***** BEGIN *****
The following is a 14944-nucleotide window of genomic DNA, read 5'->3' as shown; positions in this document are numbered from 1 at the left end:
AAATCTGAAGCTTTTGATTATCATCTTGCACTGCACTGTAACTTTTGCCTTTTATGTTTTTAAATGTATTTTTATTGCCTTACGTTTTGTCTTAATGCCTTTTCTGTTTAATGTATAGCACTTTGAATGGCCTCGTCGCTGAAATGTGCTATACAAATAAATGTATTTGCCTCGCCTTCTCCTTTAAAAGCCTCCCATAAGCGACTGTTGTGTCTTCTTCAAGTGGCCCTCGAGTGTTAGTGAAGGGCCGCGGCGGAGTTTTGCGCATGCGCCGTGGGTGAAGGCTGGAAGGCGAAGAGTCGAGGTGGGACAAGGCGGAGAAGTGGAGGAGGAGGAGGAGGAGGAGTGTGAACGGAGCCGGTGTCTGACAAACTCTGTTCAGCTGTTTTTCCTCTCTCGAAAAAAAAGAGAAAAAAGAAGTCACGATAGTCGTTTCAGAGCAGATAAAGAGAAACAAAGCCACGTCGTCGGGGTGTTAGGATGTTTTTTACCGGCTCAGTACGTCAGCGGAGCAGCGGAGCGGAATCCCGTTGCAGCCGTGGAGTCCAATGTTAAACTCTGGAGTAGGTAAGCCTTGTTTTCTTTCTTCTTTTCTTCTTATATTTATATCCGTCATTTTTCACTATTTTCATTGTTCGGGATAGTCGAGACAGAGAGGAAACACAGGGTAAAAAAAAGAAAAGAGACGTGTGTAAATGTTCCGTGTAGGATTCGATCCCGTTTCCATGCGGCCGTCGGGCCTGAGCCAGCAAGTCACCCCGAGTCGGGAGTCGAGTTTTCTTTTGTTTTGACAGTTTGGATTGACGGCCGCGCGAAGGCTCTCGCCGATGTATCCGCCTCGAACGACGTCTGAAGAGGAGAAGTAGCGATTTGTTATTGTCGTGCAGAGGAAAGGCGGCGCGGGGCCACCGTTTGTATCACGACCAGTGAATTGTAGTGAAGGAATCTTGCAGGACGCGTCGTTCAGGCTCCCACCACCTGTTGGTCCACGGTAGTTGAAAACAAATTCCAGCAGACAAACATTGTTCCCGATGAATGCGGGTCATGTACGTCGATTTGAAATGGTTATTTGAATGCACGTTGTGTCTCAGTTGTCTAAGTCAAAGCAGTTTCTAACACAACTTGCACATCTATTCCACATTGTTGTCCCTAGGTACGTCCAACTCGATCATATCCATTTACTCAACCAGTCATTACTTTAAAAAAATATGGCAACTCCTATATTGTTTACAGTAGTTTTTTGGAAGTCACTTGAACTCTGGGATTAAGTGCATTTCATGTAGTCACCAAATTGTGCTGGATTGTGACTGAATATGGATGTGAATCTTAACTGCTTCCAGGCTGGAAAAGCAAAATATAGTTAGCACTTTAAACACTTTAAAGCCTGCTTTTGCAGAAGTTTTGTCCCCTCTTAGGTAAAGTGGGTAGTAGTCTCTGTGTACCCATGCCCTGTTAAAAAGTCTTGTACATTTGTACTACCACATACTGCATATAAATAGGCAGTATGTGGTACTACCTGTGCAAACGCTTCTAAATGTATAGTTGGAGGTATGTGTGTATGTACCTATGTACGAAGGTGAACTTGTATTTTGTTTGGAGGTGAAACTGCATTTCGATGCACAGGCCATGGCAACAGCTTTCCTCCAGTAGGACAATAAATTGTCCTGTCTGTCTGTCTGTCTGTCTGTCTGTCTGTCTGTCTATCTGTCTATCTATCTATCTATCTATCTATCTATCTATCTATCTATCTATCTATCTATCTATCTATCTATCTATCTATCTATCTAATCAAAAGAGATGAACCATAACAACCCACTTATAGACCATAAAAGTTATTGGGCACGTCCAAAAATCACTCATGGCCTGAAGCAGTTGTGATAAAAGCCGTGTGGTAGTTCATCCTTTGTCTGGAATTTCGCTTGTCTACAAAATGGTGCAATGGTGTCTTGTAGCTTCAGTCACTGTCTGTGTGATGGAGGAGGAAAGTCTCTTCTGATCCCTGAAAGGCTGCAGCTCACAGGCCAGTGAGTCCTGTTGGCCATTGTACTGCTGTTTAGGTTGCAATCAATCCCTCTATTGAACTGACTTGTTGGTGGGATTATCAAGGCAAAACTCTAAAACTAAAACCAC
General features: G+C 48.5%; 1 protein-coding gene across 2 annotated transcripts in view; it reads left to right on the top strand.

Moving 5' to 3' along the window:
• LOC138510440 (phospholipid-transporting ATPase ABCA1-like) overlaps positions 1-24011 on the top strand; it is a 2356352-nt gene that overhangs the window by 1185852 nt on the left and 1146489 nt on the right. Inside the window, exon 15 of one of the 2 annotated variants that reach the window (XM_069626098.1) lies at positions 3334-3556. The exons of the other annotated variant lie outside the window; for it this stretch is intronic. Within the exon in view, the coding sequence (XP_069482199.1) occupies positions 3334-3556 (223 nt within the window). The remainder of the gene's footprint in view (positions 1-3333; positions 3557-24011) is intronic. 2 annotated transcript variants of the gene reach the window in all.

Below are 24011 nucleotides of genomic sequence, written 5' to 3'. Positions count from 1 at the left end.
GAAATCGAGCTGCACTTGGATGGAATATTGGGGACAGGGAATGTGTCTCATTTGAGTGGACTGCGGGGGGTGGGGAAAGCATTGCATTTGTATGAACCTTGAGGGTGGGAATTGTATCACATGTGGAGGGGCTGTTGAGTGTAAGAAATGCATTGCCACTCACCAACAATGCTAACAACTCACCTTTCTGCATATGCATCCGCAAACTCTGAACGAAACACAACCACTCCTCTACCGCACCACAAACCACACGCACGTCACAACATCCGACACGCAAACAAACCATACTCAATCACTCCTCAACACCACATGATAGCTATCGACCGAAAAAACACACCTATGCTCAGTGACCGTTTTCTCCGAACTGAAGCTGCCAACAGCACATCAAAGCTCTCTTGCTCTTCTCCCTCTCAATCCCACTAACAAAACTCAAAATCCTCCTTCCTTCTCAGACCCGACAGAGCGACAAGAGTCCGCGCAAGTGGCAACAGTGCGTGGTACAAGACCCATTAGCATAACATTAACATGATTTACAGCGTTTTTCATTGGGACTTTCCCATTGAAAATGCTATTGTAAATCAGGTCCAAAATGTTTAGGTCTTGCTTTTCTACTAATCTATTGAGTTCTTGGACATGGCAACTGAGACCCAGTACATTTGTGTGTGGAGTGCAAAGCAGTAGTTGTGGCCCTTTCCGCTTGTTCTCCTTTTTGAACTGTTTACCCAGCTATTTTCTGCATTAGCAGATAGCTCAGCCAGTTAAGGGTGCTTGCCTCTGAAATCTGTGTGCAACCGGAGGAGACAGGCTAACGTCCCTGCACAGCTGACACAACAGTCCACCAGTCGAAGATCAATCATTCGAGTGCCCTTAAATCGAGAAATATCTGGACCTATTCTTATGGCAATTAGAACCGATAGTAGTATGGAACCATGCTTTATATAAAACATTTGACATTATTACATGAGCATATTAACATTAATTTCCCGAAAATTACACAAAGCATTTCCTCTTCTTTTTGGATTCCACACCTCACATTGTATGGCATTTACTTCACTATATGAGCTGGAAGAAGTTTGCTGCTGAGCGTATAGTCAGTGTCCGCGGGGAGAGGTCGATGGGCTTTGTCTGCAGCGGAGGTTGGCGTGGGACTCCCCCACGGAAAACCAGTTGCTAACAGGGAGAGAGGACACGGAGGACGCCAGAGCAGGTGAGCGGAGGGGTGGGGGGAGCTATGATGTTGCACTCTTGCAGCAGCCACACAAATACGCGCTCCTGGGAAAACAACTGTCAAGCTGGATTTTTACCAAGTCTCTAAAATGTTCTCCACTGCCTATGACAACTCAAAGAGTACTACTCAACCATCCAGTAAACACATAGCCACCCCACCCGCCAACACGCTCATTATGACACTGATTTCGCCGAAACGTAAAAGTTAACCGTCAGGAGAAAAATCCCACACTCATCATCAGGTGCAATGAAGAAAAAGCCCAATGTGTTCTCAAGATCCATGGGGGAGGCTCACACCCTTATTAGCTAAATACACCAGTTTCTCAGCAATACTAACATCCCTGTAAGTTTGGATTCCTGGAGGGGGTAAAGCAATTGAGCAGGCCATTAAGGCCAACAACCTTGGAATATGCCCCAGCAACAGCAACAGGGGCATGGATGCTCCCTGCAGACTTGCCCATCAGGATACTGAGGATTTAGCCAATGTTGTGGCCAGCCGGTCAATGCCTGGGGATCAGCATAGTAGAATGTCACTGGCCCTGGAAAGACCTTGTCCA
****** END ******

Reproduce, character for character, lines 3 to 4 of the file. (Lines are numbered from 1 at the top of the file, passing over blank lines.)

General features: G+C 48.5%; 1 protein-coding gene across 2 annotated transcripts in view; it reads left to right on the top strand.

Moving 5' to 3' along the window: